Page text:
In Newfoundland and Labrador, July 1st is Memorial Day. It’s been that longer than it’s been Canada Day. Newfoundland joined Canada in 1949. But July 1st has had special significance for 99 years, since 1916.
On July 1st 1916, 801 men of the 1st Newfoundland Regiment went over the top at Beaumont Hamel in France, part of the Battle of the Somme. Only 68 answered roll call July 2nd. Of the rest, about half were killed or missing and the other half wounded.
After Beaumont Hamel
The Regiment quickly regrouped and continued fighting, six weeks later at Flanders then back in the Somme. After the Battle of Cambrai in November 1917, they were honoured by King George V and renamed the Royal Newfoundland Regiment.
The casualties of the First World War for Newfoundland soldiers and sailors were about 1,500 killed and 2,500 wounded. A huge chunk out of a whole generation. And a huge public debt for financing that war effort: about 10 million dollars plus pensions for veterans.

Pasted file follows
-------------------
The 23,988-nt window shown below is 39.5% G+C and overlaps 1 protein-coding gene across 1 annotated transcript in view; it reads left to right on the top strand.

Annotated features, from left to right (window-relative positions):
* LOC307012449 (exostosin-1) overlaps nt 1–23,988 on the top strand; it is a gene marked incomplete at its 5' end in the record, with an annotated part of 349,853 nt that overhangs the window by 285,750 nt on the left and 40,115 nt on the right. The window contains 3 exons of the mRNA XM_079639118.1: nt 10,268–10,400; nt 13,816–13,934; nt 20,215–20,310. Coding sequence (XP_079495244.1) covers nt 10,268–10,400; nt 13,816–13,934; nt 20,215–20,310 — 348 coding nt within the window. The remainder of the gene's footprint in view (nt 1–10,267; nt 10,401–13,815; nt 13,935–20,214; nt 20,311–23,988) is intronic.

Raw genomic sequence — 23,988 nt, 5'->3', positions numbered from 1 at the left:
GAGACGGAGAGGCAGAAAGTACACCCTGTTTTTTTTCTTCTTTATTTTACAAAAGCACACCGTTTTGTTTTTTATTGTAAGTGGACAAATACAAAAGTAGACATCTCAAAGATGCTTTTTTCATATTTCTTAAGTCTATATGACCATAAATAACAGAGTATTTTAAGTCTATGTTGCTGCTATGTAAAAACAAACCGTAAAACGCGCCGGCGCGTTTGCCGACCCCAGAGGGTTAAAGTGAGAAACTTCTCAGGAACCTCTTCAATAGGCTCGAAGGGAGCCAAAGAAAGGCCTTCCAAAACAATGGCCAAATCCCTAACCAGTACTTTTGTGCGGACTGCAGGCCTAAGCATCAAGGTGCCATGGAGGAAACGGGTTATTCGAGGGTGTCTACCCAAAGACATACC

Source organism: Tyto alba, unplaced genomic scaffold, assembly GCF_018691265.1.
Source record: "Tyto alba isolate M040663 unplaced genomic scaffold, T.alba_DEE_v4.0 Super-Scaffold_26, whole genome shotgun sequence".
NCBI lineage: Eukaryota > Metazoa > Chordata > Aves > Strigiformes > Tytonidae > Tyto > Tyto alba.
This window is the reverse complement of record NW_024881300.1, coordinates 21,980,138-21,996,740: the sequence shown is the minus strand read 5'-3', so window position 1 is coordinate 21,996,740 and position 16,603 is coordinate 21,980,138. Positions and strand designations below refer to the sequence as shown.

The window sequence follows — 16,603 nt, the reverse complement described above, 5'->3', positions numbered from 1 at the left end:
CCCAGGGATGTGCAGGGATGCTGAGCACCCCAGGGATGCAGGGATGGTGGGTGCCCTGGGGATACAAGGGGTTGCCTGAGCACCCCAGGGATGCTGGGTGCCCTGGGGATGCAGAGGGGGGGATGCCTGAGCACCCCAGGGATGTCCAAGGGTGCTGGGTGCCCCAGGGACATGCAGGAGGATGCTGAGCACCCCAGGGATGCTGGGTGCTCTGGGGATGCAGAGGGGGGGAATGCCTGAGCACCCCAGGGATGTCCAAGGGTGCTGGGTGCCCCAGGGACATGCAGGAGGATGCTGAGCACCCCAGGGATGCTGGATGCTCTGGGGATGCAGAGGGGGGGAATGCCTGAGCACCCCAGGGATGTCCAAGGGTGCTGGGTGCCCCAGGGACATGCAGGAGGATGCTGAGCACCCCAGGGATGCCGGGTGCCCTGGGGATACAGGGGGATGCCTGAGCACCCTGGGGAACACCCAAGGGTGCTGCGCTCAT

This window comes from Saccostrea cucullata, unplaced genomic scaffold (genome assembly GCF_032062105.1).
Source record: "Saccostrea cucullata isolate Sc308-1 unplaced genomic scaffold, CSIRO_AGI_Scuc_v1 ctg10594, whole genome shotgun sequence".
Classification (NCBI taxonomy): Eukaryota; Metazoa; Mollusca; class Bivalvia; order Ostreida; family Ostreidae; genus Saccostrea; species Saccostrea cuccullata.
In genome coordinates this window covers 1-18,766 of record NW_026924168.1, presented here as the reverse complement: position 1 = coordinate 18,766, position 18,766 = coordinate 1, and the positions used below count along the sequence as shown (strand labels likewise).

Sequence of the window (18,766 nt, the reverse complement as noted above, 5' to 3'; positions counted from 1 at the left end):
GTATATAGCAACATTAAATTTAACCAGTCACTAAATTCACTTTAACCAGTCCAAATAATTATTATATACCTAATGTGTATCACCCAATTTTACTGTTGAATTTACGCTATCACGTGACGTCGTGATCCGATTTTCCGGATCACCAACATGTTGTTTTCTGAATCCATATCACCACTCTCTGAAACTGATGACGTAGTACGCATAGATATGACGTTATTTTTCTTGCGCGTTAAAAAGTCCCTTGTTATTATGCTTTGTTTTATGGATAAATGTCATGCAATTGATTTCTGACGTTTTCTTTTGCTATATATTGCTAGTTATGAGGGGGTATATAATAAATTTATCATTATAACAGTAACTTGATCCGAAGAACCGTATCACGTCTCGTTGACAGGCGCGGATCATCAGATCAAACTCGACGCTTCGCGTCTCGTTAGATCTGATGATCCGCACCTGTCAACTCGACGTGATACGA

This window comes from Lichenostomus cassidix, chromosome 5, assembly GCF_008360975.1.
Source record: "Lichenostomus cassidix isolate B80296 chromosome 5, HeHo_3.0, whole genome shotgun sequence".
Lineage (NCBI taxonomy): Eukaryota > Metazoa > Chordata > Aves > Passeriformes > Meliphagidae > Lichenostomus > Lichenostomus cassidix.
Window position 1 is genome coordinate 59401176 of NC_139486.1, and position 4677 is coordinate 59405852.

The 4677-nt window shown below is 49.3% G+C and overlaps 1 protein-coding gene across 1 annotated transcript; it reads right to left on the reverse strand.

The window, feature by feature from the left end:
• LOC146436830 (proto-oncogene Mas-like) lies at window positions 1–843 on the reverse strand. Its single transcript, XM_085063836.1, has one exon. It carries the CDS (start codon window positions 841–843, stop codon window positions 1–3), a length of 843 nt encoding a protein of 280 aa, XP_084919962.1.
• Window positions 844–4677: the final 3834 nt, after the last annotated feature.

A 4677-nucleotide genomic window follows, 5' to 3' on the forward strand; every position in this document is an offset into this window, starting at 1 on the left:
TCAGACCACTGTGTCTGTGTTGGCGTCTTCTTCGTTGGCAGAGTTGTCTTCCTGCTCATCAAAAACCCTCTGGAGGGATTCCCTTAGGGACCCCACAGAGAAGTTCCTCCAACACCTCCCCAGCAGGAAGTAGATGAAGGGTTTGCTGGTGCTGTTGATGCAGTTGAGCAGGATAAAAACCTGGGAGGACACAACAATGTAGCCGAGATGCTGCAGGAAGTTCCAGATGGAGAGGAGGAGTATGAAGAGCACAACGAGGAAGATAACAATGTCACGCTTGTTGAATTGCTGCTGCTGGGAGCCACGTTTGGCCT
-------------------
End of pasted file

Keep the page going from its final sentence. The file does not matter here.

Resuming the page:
The price of fish dropped in the 1920s, followed by the depression of the 1930s. Debt, deprivation and instability led in 1933 to Newfoundland giving up self-government in favour of direct rule by Great Britain, in a Commission of Government. Another 15 years of debating how Newfoundland would be governed and by whom. Another world war to which Newfoundland again sent troops. And in 1948 a referendum, narrowly won by those who wanted to join Canada.
So July 1st is now a day of national celebration in Newfoundland and Labrador, just as it is on the mainland. But it’s a sombre day as well. It’s the day to mourn, remember and honour the men known as The Blue Puttees and their proud country.
If you haven’t already, read Kevin Major’s 1995 novel No Man’s Land.
A 1988 interview with Ronald Dunn, a veteran of Beaumont Hamel pictured above, is here.